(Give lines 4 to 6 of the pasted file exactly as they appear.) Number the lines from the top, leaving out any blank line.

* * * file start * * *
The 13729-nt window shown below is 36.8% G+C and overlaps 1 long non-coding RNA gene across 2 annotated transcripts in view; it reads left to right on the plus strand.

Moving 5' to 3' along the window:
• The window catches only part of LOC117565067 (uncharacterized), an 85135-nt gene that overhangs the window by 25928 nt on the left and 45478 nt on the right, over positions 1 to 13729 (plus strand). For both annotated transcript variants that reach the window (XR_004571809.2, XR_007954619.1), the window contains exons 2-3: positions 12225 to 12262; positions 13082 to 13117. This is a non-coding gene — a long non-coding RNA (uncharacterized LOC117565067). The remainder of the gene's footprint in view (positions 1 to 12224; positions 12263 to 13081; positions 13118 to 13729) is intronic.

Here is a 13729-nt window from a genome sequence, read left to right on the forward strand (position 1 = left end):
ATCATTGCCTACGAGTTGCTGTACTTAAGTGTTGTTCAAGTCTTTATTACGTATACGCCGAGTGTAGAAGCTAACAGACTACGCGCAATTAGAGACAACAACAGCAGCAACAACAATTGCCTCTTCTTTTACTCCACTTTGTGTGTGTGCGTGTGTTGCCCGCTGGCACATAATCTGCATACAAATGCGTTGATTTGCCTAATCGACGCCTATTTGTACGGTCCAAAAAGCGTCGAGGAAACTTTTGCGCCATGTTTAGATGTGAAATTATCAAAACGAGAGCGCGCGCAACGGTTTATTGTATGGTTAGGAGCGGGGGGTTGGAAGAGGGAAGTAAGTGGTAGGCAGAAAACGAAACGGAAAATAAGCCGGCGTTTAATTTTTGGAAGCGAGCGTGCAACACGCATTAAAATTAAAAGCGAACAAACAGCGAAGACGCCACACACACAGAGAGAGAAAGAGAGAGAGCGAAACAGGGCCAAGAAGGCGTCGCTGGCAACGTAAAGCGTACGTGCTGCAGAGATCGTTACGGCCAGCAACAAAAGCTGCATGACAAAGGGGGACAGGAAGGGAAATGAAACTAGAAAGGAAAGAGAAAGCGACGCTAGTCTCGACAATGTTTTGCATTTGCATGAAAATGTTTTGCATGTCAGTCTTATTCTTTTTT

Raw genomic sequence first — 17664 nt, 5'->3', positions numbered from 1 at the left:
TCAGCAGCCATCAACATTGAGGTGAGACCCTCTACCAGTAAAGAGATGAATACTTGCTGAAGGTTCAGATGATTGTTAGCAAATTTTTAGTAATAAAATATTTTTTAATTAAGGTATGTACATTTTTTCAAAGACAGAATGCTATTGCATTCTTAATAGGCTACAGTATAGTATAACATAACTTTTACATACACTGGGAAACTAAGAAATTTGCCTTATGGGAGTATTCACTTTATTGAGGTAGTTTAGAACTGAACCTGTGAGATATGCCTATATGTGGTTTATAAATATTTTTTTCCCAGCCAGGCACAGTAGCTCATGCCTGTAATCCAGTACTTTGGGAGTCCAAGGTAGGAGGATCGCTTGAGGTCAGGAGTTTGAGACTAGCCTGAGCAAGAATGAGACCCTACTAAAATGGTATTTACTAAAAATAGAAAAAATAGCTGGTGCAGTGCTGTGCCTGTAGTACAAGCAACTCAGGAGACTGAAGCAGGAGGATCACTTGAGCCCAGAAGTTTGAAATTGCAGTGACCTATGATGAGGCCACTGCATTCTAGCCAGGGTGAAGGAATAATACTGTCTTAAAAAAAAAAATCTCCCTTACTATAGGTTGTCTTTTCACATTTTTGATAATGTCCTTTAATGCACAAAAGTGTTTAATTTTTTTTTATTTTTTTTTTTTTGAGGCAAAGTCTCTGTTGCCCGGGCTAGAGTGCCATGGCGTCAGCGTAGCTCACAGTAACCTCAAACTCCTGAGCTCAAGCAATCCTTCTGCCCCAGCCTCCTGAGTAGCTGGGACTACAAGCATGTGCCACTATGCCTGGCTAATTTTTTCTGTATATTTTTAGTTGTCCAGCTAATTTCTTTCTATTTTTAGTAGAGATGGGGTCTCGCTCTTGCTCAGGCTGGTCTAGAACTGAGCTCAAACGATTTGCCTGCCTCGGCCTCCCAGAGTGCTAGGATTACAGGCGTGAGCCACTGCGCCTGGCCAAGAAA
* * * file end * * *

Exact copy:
Here is a 13729-nt window from a genome sequence, read left to right on the forward strand (position 1 = left end):
ATCATTGCCTACGAGTTGCTGTACTTAAGTGTTGTTCAAGTCTTTATTACGTATACGCCGAGTGTAGAAGCTAACAGACTACGCGCAATTAGAGACAACAACAGCAGCAACAACAATTGCCTCTTCTTTTACTCCACTTTGTGTGTGTGCGTGTGTTGCCCGCTGGCACATAATCTGCATACAAATGCGTTGATTTGCCTAATCGACGCCTATTTGTACGGTCCAAAAAGCGTCGAGGAAACTTTTGCGCCATGTTTAGATGTGAAATTATCAAAACGAGAGCGCGCGCAACGGTTTATTGTATGGTTAGGAGCGGGGGGTTGGAAGAGGGAAGTAAGTGGTAGGCAGAAAACGAAACGGAAAATAAGCCGGCGTTTAATTTTTGGAAGCGAGCGTGCAACACGCATTAAAATTAAAAGCGAACAAACAGCGAAGACGCCACACACACAGAGAGAGAAAGAGAGAGAGCGAAACAGGGCCAAGAAGGCGTCGCTGGCAACGTAAAGCGTACGTGCTGCAGAGATCGTTACGGCCAGCAACAAAAGCTGCATGACAAAGGGGGACAGGAAGGGAAATGAAACTAGAAAGGAAAGAGAAAGCGACGCTAGTCTCGACAATGTTTTGCATTTGCATGAAAATGTTTTGCATGTCAGTCTTATTCTTTTTT

Raw genomic sequence first — 17664 nt, 5'->3', positions numbered from 1 at the left: